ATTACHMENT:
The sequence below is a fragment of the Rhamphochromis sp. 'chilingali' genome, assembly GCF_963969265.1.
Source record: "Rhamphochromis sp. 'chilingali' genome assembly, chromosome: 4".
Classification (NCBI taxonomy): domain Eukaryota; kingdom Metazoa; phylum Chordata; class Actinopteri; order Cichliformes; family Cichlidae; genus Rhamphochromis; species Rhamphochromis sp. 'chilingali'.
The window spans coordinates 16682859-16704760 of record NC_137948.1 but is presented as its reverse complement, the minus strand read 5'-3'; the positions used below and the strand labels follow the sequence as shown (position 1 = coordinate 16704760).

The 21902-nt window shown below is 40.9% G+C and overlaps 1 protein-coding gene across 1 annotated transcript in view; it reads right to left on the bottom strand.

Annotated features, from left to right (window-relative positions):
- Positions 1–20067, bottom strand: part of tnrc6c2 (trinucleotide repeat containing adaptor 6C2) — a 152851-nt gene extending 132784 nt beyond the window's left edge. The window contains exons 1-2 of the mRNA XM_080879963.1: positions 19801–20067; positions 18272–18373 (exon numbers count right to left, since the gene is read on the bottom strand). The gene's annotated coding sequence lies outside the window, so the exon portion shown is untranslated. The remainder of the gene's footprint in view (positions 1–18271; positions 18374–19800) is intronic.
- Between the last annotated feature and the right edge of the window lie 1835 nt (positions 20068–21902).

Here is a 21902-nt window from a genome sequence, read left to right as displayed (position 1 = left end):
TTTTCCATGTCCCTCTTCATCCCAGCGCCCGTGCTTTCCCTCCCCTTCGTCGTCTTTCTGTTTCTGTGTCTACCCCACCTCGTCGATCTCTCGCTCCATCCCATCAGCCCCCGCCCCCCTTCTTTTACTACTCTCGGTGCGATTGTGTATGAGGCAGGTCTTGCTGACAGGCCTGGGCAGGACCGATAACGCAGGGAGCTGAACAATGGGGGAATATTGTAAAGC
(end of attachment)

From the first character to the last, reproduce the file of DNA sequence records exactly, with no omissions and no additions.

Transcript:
The sequence below is a fragment of the Rhamphochromis sp. 'chilingali' genome, assembly GCF_963969265.1.
Source record: "Rhamphochromis sp. 'chilingali' genome assembly, chromosome: 4".
Classification (NCBI taxonomy): domain Eukaryota; kingdom Metazoa; phylum Chordata; class Actinopteri; order Cichliformes; family Cichlidae; genus Rhamphochromis; species Rhamphochromis sp. 'chilingali'.
The window spans coordinates 16682859-16704760 of record NC_137948.1 but is presented as its reverse complement, the minus strand read 5'-3'; the positions used below and the strand labels follow the sequence as shown (position 1 = coordinate 16704760).

The 21902-nt window shown below is 40.9% G+C and overlaps 1 protein-coding gene across 1 annotated transcript in view; it reads right to left on the bottom strand.

Annotated features, from left to right (window-relative positions):
- Positions 1–20067, bottom strand: part of tnrc6c2 (trinucleotide repeat containing adaptor 6C2) — a 152851-nt gene extending 132784 nt beyond the window's left edge. The window contains exons 1-2 of the mRNA XM_080879963.1: positions 19801–20067; positions 18272–18373 (exon numbers count right to left, since the gene is read on the bottom strand). The gene's annotated coding sequence lies outside the window, so the exon portion shown is untranslated. The remainder of the gene's footprint in view (positions 1–18271; positions 18374–19800) is intronic.
- Between the last annotated feature and the right edge of the window lie 1835 nt (positions 20068–21902).

Here is a 21902-nt window from a genome sequence, read left to right as displayed (position 1 = left end):
TTTTCCATGTCCCTCTTCATCCCAGCGCCCGTGCTTTCCCTCCCCTTCGTCGTCTTTCTGTTTCTGTGTCTACCCCACCTCGTCGATCTCTCGCTCCATCCCATCAGCCCCCGCCCCCCTTCTTTTACTACTCTCGGTGCGATTGTGTATGAGGCAGGTCTTGCTGACAGGCCTGGGCAGGACCGATAACGCAGGGAGCTGAACAATGGGGGAATATTGTAAAGC